Neal Barnard: That is the logic. If high cholesterol is bad, cholesterol-lowering drugs must be good, right? Well….not necessarily. Statin drugs can sometimes be a double-edged sword. They definitely lower cholesterol and do seem to reduce the risk of dementia. But they can actually cause quite serious memory problems in rare cases. And that really makes the case for dietary changes as our first line of defense.
Exercise plays a huge role, too. It protects the heart and brain, and even reverses age-related brain shrinkage.
Michael Tobias: You’ve looked at healthy diets from countless studies and one of the most stunning comparisons was that of broccoli versus cheese. The inherently different properties and pathways through our bodies of these two food types would suggest a veritable poster child for your message. Could you clarify?
Neal Barnard: Dairy products and green leafy vegetables are both calcium-rich. So, yes, broccoli and cheese both bring you calcium. But that is where the similarity ends. A cup of broccoli has essentially no saturated fat, while a one-ounce slice of cheddar cheese has 6 grams of it. The tiny fat traces in broccoli are heavily balanced in favor of “good” omega-3 fats, unlike cheese, which mainly delivers “bad” fats. Broccoli has no cholesterol—ditto for all vegetables while, ounce-for-ounce, cheese has about the same cholesterol as a steak. And green vegetables also deliver vitamin E, folate, and iron.
Michael Tobias: Folate – the water-soluble B vitamin?
Neal Barnard: Yes. And by the way, I have a tip for any broccoli haters out there: Add a little spritz of lemon juice. Somehow the sourness of the lemon juice combines with the bitterness of broccoli to make an almost sweet taste that even a broccoli-avoiding president would have loved.
What counts here is that, when we are looking for nutritious foods, we need to look at the whole package. Not just, “will it give me calcium,” or “is this a source of iron.” Rather, we need to look at the range of nutrients packed into a food to see if it helps us or harms us overall. And basically, your brain is happiest at the produce counter.
Michael Tobias: While many specialists have looked at meat and dairy products, and their impacts on human health, you have also brought forward some compelling new data –albeit, as yet apparently inconclusive – with respect to fish and saturated fat. Could you elaborate and describe some of the studies you’ve examined, both the positive and negative correlations in terms of what may be happening, in your opinion, in terms of human consumption of fish?
Neal Barnard: As you know, there has been a lot of enthusiasm for fish in some circles, and fish do contain omega-3s. However, studies show that people who eat fish tend to have more weight problems and a higher risk of diabetes, compared to people who skip animal products altogether.
Michael Tobias: And studies regarding the impact of human consumption of fish on the human brain? Because this is pretty big news.
Neal Barnard: When it comes to the brain, fish get a mixed verdict. Some studies show benefits, but others do not. There certainly are omega-3s in fish. But if you were to send a vial of fish fat to a lab, you would find that 70-85 percent of the fat in fish is not omega-3s. Just like chicken fat and beef fat, fish fats are mixtures, including substantial amounts of saturated fat. And studies of fish-oil supplements for heart or brain health are really running aground—showing no benefit at all.
Michael Tobias: A lot of fish eat other fish.
Neal Barnard: Exactly. It is important to remember that fish are carnivores, which sets them apart from many other animals people eat. That means they are part of a long food chain, and they accumulate whatever toxins their prey have swallowed. They live in the oceans and waterways that have effectively become the human sewer, so they are an abundant source of toxins we want to avoid.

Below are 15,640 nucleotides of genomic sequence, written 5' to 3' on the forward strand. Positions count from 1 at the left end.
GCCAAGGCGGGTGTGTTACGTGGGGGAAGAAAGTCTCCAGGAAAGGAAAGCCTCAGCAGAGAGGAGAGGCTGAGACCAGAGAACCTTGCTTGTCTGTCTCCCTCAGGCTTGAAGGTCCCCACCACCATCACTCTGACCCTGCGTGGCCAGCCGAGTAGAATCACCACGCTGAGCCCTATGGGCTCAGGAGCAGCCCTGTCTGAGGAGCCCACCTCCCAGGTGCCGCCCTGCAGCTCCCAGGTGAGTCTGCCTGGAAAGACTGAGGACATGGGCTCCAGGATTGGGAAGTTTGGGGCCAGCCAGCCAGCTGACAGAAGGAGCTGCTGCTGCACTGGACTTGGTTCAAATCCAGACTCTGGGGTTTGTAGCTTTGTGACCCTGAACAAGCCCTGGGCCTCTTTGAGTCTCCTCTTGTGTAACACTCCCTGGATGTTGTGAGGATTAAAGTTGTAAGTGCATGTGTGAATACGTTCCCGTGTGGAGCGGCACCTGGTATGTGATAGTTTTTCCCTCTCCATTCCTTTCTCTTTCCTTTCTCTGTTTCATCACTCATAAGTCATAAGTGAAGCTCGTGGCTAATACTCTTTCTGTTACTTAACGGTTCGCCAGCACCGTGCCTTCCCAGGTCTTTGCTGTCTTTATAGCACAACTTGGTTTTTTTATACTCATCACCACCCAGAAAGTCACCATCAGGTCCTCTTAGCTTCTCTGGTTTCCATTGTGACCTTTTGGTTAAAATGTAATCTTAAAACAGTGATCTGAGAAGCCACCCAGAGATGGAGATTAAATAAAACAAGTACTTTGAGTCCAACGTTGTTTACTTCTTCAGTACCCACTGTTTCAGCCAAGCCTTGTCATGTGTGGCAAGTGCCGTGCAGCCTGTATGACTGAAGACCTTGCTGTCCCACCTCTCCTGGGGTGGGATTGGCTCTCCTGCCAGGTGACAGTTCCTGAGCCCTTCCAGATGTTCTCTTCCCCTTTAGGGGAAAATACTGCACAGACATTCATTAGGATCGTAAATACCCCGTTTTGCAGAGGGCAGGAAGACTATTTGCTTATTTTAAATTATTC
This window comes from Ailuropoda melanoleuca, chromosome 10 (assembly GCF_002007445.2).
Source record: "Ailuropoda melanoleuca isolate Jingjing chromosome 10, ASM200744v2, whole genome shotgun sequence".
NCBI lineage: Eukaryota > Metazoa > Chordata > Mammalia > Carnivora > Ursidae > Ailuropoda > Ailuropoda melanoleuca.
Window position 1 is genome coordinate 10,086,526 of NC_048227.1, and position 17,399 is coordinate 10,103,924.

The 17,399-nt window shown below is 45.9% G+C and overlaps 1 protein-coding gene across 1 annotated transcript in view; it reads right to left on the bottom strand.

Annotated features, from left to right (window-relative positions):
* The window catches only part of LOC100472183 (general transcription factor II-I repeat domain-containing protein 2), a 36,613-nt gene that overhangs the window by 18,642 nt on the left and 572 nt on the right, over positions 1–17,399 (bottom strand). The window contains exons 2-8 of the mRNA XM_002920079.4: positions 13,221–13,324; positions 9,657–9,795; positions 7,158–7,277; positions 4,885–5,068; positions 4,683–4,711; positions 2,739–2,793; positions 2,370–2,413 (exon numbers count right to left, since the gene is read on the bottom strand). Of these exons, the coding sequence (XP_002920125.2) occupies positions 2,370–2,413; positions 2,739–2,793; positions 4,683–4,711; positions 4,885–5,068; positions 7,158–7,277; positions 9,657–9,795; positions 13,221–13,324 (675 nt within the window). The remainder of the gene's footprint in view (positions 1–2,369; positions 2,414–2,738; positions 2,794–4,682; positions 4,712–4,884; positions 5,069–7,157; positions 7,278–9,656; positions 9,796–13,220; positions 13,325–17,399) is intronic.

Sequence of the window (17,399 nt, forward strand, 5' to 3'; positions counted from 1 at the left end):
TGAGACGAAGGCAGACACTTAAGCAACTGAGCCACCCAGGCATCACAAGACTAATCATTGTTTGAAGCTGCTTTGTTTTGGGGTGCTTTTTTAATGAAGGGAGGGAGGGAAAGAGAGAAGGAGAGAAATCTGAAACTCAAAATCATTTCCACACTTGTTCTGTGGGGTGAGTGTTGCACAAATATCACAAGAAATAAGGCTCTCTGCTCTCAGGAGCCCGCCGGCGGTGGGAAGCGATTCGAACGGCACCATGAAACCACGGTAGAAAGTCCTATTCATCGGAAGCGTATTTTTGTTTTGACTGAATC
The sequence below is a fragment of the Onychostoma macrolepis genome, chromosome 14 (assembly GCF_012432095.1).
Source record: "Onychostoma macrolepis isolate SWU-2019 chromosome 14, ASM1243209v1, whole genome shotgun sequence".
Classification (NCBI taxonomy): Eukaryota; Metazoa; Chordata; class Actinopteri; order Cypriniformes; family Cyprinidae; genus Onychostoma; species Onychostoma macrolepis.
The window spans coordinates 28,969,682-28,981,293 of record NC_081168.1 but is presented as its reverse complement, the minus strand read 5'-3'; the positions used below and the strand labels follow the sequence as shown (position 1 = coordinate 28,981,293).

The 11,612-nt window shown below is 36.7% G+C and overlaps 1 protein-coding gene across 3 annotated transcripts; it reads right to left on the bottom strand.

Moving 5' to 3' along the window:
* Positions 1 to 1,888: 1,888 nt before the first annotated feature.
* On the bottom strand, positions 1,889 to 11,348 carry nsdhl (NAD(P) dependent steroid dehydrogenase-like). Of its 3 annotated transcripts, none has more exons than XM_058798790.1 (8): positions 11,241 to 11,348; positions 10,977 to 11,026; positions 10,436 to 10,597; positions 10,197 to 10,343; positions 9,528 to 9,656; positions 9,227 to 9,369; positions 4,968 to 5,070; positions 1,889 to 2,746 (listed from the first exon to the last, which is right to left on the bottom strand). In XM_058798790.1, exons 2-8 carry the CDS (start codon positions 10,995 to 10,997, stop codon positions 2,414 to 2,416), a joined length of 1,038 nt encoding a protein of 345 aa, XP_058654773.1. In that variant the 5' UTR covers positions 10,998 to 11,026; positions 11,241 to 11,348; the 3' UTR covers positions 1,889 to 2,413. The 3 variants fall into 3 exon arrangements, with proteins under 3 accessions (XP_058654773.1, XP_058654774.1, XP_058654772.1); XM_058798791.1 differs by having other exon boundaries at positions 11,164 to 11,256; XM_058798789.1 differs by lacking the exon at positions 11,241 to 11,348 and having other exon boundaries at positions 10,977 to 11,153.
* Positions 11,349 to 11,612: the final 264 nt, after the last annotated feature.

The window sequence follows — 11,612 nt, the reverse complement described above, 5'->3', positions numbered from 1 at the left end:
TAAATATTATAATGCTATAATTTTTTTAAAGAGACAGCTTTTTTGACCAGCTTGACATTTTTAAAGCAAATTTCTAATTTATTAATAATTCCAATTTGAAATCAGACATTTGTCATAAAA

Michael Tobias: You speak at length about toxic metals in our body, like copper, iron and aluminum. What are we consuming and surrounding ourselves with that we might want to think twice about, in terms of such metals and complex metallic alloys?
Neal Barnard: We need traces of iron to make the hemoglobin our blood cells use to carry oxygen. And we need traces of copper to make several key enzymes. But iron rusts. Copper corrodes, too, which is why a penny does not stay shiny forever. This is oxidation. And it doesn’t just happen in a frying pan you accidentally left on your backyard picnic table for a few days. It also happens to the iron and copper within your body. As these metals oxidize, they produce free radicals, which are like little sparks damaging your brain cells and every other part of you.
Michael Tobias: OK, we’re living in a world of sparks and free radicals, toxins and a mishmash of threats. What do we do?
Neal Barnard: All three of these metals—iron, copper, and aluminum—are found in the plaques in the brains of Alzheimer’s patients. Where do they come from? Many municipal water treatment plants add aluminum to drinking water to precipitate out solids (so bottled water or reverse-osmosis filtered water is a better choice for drinking). Aluminum or cast-iron cookware and copper pipes will leach metals into whatever they come into contact with. Meats are loaded with iron—which, of course, we had thought was an advantage until we realized that most of us get too much iron.
Michael Tobias: But what about the supposedly good iron derived from vegetables?
Neal Barnard: The iron in green vegetables and beans is easier for the body to keep out when the body already has enough. Multiple vitamins often have added iron and copper, so it pays to read labels and select brands without these metals. Aluminum also turns up in some antacids, in baking powder, and as an additive in a number of foods; aluminum-free brands are right next to them on the store shelf.
Michael Tobias: Ultimately, are you and your scientific peers beginning to sense a kind of diet that could truly liberate us from the debilitating, tragic and life-altering demographic avalanche of Alzheimer’s and/or dementia, and how does that fit in to your own life story?
Neal Barnard: When my father succumbed to dementia, I realized that he was walking down the same dismal pathway that had consumed his parents, as well. And there is nothing more tragic than seeing your loved ones drift further and further away with each passing day. The financial cost is back-breaking, but the personal cost is far worse.
We need a take-no-prisoners assault on this disease. And I believe we can do it, if we take advantage of what science has shown us and set aside some of the habits we grew up with. The previous generation dealt with smoking. The current generation is in an identical battle with unhealthy foods. But just as the war on tobacco was much slower than it should have been, we are taking our sweet time in getting the courage to do something about the garbage on our plates, and we are putting our children at risk, too. But we know what we have to do, and it’s time to get started.
Michael: Thank you, Neal.
Statistics: Posted by Mirza Ghalib — Mon Dec 17, 2012 12:21 pm